As a marketing director at a law firm, not only do I market the firm’s skills and services to the public to generate leads, but I also support the staff with marketing materials, tools and research.
In today’s digital world, that research has evolved to include what is commonly referred to as, ‘social listening’. Typically, social listening consists of setting ‘alerts’ so that anytime your company is mentioned, (good or bad), you will be notified. Alerts can be triggered when mentioned in a post or comment, or when tagged in a picture. An alert can also come in the form of a hashtag you created or are monitoring.
An easy way to monitor the web is to create a Google ‘alert’ and enter the particular names or phrases you want to keep track of. Once its’ set up, you’ll receive email updates anytime something gets published that matches your alert criteria.
As listening continues to evolve and social media permeates the fabric of society, social listening for law firms has become a very hot topic, which falls under the expanding category of ‘E-Discovery’.
Law firms are not only allowed to, but in fact expected to, (as part of their due diligence) to monitor public social media accounts of potential jurors during the selection process, as well as for jurors during trial.
As Andrea Ciobanu wrote in the article “E-Discovery” and the Undiscovered Territory of Social Media, ‘to effectively advocate or defend for our clients we need to be aware of electronic discovery, its inherent implications, how to obtain it, as well as its limitations’.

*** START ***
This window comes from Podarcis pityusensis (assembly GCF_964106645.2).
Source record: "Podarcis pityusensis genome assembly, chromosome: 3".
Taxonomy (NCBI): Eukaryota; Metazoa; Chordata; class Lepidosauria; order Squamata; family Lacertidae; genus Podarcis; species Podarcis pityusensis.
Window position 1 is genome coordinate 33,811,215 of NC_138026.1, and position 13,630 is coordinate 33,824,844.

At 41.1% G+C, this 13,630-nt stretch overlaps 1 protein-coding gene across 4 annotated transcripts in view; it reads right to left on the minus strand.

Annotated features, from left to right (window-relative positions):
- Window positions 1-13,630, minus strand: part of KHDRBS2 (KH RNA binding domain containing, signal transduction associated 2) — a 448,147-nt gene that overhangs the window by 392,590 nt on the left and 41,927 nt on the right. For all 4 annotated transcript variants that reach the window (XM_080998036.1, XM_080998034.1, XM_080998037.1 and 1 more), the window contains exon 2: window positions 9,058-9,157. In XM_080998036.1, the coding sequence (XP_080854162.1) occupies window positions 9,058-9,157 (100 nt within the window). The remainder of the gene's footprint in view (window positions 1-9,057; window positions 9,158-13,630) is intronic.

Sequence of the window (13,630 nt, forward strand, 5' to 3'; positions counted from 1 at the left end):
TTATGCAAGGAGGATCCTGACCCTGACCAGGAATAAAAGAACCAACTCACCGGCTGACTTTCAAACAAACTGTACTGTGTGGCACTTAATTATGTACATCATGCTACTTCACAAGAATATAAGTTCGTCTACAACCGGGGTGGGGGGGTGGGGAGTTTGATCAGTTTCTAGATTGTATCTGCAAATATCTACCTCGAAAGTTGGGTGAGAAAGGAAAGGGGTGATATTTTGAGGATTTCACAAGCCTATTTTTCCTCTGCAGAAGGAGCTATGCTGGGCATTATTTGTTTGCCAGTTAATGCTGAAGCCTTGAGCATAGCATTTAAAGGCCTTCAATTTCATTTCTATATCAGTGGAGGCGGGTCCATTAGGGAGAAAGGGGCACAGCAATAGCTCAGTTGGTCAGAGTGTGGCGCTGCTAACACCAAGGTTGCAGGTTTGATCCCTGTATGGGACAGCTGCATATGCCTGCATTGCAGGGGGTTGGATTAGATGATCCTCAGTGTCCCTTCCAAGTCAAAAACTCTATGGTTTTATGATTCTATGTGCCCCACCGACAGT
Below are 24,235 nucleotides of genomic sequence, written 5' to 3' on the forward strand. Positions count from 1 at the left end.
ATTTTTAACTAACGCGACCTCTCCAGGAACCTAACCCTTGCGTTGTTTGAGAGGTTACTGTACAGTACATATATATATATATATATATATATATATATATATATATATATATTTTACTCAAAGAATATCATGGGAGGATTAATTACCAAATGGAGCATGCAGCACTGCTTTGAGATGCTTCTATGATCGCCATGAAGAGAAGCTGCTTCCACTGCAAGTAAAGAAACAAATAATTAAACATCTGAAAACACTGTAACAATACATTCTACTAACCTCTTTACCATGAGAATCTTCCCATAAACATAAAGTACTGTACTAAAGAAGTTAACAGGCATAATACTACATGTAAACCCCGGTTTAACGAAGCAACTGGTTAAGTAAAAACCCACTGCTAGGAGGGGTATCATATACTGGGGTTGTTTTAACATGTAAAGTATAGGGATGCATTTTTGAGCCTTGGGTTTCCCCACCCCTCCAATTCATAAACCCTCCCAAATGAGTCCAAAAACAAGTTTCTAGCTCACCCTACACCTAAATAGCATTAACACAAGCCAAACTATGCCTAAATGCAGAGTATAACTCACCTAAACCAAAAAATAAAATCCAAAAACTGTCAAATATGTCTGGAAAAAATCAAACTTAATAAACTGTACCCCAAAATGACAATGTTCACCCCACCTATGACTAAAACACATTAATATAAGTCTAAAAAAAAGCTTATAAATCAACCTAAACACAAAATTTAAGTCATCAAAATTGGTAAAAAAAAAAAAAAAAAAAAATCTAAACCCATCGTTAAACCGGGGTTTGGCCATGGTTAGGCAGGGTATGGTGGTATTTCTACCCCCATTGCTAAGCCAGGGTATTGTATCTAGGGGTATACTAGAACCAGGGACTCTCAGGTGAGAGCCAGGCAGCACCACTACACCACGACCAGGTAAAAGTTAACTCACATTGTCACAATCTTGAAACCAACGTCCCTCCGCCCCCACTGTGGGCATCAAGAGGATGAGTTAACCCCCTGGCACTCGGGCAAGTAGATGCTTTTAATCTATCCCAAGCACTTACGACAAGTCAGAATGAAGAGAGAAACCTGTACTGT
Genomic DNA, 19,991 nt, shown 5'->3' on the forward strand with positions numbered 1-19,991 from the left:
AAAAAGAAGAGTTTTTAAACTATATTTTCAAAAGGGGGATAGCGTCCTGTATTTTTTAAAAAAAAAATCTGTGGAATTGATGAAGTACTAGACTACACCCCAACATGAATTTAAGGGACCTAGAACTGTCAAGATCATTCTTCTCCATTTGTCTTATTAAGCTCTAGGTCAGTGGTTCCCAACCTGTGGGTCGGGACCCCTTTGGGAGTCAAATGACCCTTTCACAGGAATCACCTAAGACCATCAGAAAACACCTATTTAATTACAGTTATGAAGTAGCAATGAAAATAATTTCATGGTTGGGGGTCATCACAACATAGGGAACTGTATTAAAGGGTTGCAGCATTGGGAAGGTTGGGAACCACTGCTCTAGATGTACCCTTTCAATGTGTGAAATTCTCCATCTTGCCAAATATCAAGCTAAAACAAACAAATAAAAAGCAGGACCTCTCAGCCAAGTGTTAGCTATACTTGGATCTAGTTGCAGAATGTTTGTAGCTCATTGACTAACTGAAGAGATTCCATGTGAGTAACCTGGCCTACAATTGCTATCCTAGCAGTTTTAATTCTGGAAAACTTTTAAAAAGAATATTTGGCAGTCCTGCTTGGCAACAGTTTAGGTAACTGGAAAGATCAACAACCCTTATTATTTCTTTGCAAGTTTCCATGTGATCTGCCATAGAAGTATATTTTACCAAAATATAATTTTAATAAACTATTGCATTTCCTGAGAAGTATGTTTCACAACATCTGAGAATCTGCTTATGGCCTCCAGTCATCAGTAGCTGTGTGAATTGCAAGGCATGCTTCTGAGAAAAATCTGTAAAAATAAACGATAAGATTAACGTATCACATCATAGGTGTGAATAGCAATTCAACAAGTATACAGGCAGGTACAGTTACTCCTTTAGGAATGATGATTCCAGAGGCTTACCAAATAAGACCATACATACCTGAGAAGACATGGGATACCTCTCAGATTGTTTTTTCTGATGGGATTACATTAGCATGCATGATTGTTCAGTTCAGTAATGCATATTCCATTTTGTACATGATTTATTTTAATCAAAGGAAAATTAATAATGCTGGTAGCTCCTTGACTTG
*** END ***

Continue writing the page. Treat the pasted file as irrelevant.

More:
The guidelines in this area also continue to evolve. Just last year an article by Ben Hancock on Law.com, revealed that Judge Meenu Sasser, a state circuit court judge in West Palm Beach, expects that attorneys will be researching jurors’ social media accounts both before and during the case.
The article goes on to quote judge Sasser saying that “It’s an unspoken expectation,” and part of a lawyer’s “duty of competence,” and that clients might be rightfully miffed if their attorneys aren’t doing that kind of investigation.
Beyond selection, Judge Sasser also expects law firms to make sure that jurors are not revealing any information regarding the case on their social media accounts that would result in a mistrial and explains to jurors that their public profiles will likely be browsed.
It’s a growing challenge in the legal system, one which many law firms are scrambling to create a system and effectively manage the process.
This information can potentially reveal a more accurate profile of the juror, especially in cases where there is abundant information. The practical application means that nothing posted online is off limits. If a juror posts something that shows a bias or reveals information about the trial it can, and rightfully will be, used against them.
Our goal leading up to, (and definitely during the trial itself), is to make every effort to review and filter the public social media accounts of jurors and determine if there is cause for concern or there is something that needs to be addressed further in a deposition.
The outcome I believe will lead to a better assembly of jurors by providing attorneys with insights not previously accessible.
John Garcia, Marketing and Social Media Director